Violence may follow Pakistan protests
PESHAWAR, Pakistan (CNN) -- As the United States steps up pressure on Afghanistan's ruling Taliban over last week's terror attacks, fears are growing in Pakistan that anti-American sentiment could soon turn violent.
While protests so far have been peaceful, the Pakistan Government is concerned that bloodshed could follow if a U.S.-led coalition begins retaliatory action against the Taliban.
Pakistan has been plunged into a geographical and political crisis.
The country is sandwiched between Afghanistan on the west and arch-foe India on the east.
While not all Pakistanis shares an anti-U.S. sentiment and support for the Taliban, enough do to seriously threaten the stability of the country and the military government of Gen. Pervez Musharraf.
Already the chants are reverberating through the narrow streets of the north-west border town of Peshawar: "Long live the Taliban and Osama bin Laden. Death to America."
Over 1,000 students from an Islamic religious school Friday marched to protest over Pakistan's support for the United States.
Young men are talking openly of a holy war or "jihad".
These people will be the shock troops in any mass protests against the Musharraf government.
Of added concern is the high level of gun ownership, with millions of firearms in private hands.
"We won't let the Americans use Pakistan to attack Afghanistan," said student Sena Tullah Sahil. "We will fight to the last drop of blood against the enemies of Islam."
As President Musharraf struggles to convince his people that siding with Washington is the right decision, such sentiments have been heard with increasing frequency at similar demonstrations across the country.
Speakers at Friday's Peshawar gathering warned of armed struggle if the U.S. attacks.
Many residents have longstanding links of religion, ethnicity and blood with neighboring Afghanistan.
The organizational backing for such protests comes from a network of religious schools called Madrassas run by Islamic fundamentalists like Quri Fayaz Ur Rahman. Many have close ties to the Taliban.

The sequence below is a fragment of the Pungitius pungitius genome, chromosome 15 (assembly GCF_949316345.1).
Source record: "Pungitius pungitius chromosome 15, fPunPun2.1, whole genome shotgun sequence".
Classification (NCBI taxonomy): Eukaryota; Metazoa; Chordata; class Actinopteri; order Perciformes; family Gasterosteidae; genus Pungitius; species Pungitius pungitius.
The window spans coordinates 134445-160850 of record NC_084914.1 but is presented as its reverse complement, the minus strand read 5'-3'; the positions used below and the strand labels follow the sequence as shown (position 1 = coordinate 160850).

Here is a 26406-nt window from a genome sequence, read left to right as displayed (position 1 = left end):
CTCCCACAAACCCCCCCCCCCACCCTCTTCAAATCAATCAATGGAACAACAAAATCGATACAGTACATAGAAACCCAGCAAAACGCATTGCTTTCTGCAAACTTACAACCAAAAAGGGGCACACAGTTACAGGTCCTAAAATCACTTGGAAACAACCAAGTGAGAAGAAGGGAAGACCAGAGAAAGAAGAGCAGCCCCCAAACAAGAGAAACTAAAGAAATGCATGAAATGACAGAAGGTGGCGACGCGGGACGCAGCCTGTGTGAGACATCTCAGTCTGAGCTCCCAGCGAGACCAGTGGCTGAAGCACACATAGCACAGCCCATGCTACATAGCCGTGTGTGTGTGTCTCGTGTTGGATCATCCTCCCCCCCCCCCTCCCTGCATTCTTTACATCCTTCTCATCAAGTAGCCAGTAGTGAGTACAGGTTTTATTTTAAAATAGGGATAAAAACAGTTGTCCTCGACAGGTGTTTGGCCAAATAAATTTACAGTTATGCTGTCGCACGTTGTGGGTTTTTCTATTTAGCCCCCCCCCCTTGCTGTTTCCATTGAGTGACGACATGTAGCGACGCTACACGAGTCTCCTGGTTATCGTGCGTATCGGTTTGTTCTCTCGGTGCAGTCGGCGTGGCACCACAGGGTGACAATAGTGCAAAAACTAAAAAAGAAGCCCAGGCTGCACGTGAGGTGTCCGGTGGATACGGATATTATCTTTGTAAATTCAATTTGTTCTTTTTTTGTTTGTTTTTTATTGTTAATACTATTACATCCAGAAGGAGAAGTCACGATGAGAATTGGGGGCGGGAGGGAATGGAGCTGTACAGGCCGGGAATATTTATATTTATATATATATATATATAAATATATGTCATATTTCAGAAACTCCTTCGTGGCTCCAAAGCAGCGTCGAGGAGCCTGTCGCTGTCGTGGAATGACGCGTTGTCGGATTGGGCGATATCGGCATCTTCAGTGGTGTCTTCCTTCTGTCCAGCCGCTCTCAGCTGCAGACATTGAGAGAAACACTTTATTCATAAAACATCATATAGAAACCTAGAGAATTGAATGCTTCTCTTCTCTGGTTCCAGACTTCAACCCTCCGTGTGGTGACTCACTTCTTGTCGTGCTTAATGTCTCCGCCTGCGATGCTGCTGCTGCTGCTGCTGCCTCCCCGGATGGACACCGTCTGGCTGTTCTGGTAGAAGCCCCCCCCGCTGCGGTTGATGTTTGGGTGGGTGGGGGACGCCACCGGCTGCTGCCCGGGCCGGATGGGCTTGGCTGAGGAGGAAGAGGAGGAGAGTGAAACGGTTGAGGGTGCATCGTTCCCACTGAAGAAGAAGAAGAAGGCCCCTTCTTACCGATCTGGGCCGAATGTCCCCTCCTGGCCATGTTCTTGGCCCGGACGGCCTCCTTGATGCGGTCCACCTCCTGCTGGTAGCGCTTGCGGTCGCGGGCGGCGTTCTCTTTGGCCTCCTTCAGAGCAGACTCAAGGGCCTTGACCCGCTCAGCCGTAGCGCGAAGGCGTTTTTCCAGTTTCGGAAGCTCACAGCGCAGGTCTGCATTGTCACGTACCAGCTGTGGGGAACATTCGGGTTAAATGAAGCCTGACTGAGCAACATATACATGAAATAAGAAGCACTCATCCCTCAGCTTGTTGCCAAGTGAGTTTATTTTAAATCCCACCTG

"Terrorism is different from jihad, or holy war," he said. "Jihad is to fight oppression. And if innocent Afghans are killed in attacks, that is oppression."
It's a world view that sees U.S. President George W. Bush as a symbol of evil, to be burned in effigy, and Osama bin Laden as an Islamic hero.
Musharraf appealed Wednesday for his people's support and trust as he laid out reasons for joining the U.S. in an international coalition against terrorism.
In a nationally televised address, he said Pakistan has received requests from the U.S. to share information, allow use of its airspace and provide logistical support.
And while military retaliation is not imminent, Musharraf said, the United States has the support of a United Nations resolution -- backed by Islamic nations -- to fight terrorism.
Risk of being cut off
He emphasized that any decision Pakistan makes will be for the "right cause" and "according to the tenets of Islam."
And a wrong decision on Pakistan's part, he said, could damage all those concerns and "lead to an end that is unendurable," one that could "put in danger Pakistan's very existence."
Musharraf said Pakistan, which is under U.S. economic sanctions that were imposed after its nuclear testing in 1998, must face a choice between joining the international community -- thereby gaining the ability to influence decisions on the use of force against Afghanistan -- or being cut off.
Senior State Department officials told CNN a U.S. interagency team is expected to leave for Pakistan this weekend to discuss details on how the U.S. would like Pakistan to cooperate in its fight against bin Laden and his terrorist network.
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